Shimon bar Yoḥai took part in Bar Kochba rebellion; this text is written by people who were trying to understand the catastrophic defeat that that led to. The Judaeans thought they had the ultimate leader—Bar Kochba—but they lost. The writers of the text are trying to understand the why—it's the hand of G-d in history, but why does G-d act the way He does? Sometimes the answer they come up with is that G-d deliberately chose to conceal His hand.
R. Akiva was Shimon bar Yoḥai's master. His students died because they did not have respect for each other. The text says they died in a plague; but some people interpret this to mean the Romans killed them. (According to tradition the plague ended on Lag BaOmer, hence another reason to celebrate then.)
They dwelt there for twelve months. They said, "the sentence of the wicked in hell is twelve months."1 They went out. Wherever R. Eleazar smote, R. Shimon healed. He said, "My son, you and I are sufficient for the world."2 איתיבו תריסר ירחי שתא׃ אמרי משפט רשעים בגיהנם שנים עשר חדש׃ יצתה בת קול ואמרה צאו ממערתכם נפקו כל היכא דהוה מחי רבי אלעזר הוה מסי רבי שמעון׃ אמר לו בני די לעולם אני ואתה׃
- Is this why we have the custom of saying kaddish when mourning for twelve months, given that the custom of mourners reciting kaddish for a year is to save the souls of the departed from Gehinnom?
R. Shimon has learned his lesson, that there is a place for being part of the world; R. Eleazar has not. But by saying "You and I are sufficient for this world," he is saying that there is a place both for people who take part in the world and those who just study.
Though should one not want someone who studies and heals?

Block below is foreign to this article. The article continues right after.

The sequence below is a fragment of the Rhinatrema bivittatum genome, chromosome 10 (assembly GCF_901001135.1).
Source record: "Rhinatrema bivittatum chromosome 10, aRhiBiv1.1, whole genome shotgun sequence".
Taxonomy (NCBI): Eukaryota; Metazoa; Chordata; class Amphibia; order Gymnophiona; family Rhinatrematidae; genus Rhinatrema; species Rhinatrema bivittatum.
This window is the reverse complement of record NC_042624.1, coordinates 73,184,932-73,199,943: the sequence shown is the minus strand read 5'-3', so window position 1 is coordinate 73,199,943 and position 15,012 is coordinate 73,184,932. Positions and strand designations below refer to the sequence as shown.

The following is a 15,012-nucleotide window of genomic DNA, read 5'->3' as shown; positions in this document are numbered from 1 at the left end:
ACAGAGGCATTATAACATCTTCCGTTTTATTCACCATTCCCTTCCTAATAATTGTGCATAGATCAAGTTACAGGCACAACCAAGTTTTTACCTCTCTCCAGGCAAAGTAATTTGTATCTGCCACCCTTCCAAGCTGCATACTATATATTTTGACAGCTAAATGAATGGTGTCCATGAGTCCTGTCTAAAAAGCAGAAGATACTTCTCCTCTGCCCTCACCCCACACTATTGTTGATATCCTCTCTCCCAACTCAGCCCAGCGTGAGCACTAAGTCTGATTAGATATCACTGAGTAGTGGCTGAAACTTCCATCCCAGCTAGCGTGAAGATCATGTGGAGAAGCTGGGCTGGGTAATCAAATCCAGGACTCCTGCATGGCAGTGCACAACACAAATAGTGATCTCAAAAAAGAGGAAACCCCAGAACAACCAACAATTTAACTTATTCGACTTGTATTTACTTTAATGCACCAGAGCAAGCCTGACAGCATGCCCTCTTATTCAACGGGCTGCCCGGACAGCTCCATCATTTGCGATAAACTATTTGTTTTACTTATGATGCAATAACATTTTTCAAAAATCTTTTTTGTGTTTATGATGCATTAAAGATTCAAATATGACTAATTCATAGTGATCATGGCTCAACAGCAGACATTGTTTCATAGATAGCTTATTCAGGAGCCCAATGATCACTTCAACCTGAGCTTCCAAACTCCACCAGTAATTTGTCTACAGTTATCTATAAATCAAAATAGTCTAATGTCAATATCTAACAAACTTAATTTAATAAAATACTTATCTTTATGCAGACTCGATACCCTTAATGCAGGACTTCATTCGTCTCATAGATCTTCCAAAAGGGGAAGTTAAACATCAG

Recall, this is a time when the religion was reinventing itself: the Temple had been destroyed, and the Temple cult destroyed along with it; and in its place rabbinic Judaism was arising. People at this time were wrestling with the issue of what the role of rabbis should be. There is no single answer they come up with; they continue to wrestle with the issue.
They saw a certain old man holding two bunches of myrtle, running at twilight. They said to him, "Why do you need these?" He said to them, "To honour the Sabbath."1 [They said] "Would not one suffice for you?" He said, "One for remember [the Sabbath], and one for observe [the Sabbath]".2 He said to him (his son), "See how dear is a commandment to Israel."3 [Their minds were set at ease.] בהדי פניא דמעלי שבתא חזו ההוא סבא דהוה נקיט תרי מדאני אסא ורהיט בין השמשות׃ אמרו ליה הני למה לך אמר להו לכבוד שבת׃ ותיסגי לך בחד חד כנגד זכור וחד כנגד שמור׃ אמר ליה לבריה חזי כמה חביבין מצות על ישראל יתיב דעתייהו׃
- Myrtle at Succos symbolises the eyes. This appeases the fact they had been burning things up with their eyes.
- Referring to the discrepancy between the wording of the two accounts of the Ten Commandments in the Torah. But cf. also the two portions of manna for the Sabbath.
- They're impressed because he's doing this not because that's what the law is, but because he loves honouring Shabbos.
R. Pinchas b. Yair, his son-in-law, heard and went out to greet him. He took him to the bathhouse. [R. Shimon] was massaging his flesh1. He saw that there were clefts in [R. Shimon's] flesh2. He was weeping and the tears were fallings from his eyes and hurting [metsa`ari] him. [R. Pinchas] said to him, "Alas that I see you so." [R. Shimon bar Yoḥai] said to him, "Happy that you see me so. For if you did not see me so, you would not find me so [learned]." For originally when R. Shimon bar Yoḥai raised an objection, R. Pinchas b. Yair solved it with twelve solutions. Subsequently when R. Pinchas b. Yair objected, R. Shimon b. Yoḥai solved it with twenty-four solutions.3 שמע רבי פנחס בן יאיר חתניה ונפק לאפיה עייליה לבי בניה הוה קא אריך ליה לבישריה חזי דהוה ביה פילי בגופיה הוה קא בכי וקא נתרו דמעת עיניה וקמצוחא ליה׃ אמר לו אוי לי שראיתיך בכך אמר לו אשריך שראיתני בכך שאילמלא לא ראיתני בכך לא מצאת בי כך׃ דמעיקרא כי הוה מקשי רבי שמעון בן יוחי קושיא הוה מפרק ליה רבי פנחס בן יאיר תריסר פירוקי לסוף כי הוה מקשי רבי פנחס בן יאיר קושיא הוה מפרק ליה רבי שמעון בן יוחי עשרין וארבעה [בראשית] פירוקי׃